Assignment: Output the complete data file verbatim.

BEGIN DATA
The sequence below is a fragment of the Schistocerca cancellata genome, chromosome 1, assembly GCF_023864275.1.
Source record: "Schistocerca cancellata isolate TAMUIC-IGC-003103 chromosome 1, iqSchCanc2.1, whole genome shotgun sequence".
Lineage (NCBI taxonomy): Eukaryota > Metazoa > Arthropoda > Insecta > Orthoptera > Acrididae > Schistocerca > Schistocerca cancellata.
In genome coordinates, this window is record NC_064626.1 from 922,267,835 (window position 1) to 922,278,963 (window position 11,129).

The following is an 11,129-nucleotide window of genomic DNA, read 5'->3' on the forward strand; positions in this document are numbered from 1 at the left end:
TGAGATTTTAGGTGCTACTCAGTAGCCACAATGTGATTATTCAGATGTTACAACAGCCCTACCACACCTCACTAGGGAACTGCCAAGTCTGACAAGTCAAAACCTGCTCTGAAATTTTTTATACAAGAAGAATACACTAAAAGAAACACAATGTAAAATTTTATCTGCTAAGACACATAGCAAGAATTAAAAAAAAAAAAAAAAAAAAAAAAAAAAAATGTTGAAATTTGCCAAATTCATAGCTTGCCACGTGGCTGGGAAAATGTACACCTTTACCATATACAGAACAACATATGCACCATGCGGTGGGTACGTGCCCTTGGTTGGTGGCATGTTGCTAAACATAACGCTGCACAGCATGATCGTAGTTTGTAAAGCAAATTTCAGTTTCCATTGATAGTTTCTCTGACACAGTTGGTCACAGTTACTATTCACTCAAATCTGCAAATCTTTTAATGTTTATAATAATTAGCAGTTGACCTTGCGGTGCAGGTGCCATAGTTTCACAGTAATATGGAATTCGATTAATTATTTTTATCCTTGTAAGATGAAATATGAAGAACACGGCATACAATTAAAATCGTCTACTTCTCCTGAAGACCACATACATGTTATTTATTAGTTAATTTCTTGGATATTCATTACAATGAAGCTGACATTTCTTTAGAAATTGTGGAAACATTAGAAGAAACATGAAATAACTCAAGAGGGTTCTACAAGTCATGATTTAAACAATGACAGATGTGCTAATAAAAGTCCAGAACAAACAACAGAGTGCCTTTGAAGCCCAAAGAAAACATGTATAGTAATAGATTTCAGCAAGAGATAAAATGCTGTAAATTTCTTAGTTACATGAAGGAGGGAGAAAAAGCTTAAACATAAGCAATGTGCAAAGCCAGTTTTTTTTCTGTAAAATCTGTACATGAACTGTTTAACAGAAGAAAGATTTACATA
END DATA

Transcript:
The sequence below is a fragment of the Schistocerca cancellata genome, chromosome 1, assembly GCF_023864275.1.
Source record: "Schistocerca cancellata isolate TAMUIC-IGC-003103 chromosome 1, iqSchCanc2.1, whole genome shotgun sequence".
Lineage (NCBI taxonomy): Eukaryota > Metazoa > Arthropoda > Insecta > Orthoptera > Acrididae > Schistocerca > Schistocerca cancellata.
In genome coordinates, this window is record NC_064626.1 from 922,267,835 (window position 1) to 922,278,963 (window position 11,129).

The following is an 11,129-nucleotide window of genomic DNA, read 5'->3' on the forward strand; positions in this document are numbered from 1 at the left end:
TGAGATTTTAGGTGCTACTCAGTAGCCACAATGTGATTATTCAGATGTTACAACAGCCCTACCACACCTCACTAGGGAACTGCCAAGTCTGACAAGTCAAAACCTGCTCTGAAATTTTTTATACAAGAAGAATACACTAAAAGAAACACAATGTAAAATTTTATCTGCTAAGACACATAGCAAGAATTAAAAAAAAAAAAAAAAAAAAAAAAAAAAAATGTTGAAATTTGCCAAATTCATAGCTTGCCACGTGGCTGGGAAAATGTACACCTTTACCATATACAGAACAACATATGCACCATGCGGTGGGTACGTGCCCTTGGTTGGTGGCATGTTGCTAAACATAACGCTGCACAGCATGATCGTAGTTTGTAAAGCAAATTTCAGTTTCCATTGATAGTTTCTCTGACACAGTTGGTCACAGTTACTATTCACTCAAATCTGCAAATCTTTTAATGTTTATAATAATTAGCAGTTGACCTTGCGGTGCAGGTGCCATAGTTTCACAGTAATATGGAATTCGATTAATTATTTTTATCCTTGTAAGATGAAATATGAAGAACACGGCATACAATTAAAATCGTCTACTTCTCCTGAAGACCACATACATGTTATTTATTAGTTAATTTCTTGGATATTCATTACAATGAAGCTGACATTTCTTTAGAAATTGTGGAAACATTAGAAGAAACATGAAATAACTCAAGAGGGTTCTACAAGTCATGATTTAAACAATGACAGATGTGCTAATAAAAGTCCAGAACAAACAACAGAGTGCCTTTGAAGCCCAAAGAAAACATGTATAGTAATAGATTTCAGCAAGAGATAAAATGCTGTAAATTTCTTAGTTACATGAAGGAGGGAGAAAAAGCTTAAACATAAGCAATGTGCAAAGCCAGTTTTTTTTCTGTAAAATCTGTACATGAACTGTTTAACAGAAGAAAGATTTACATA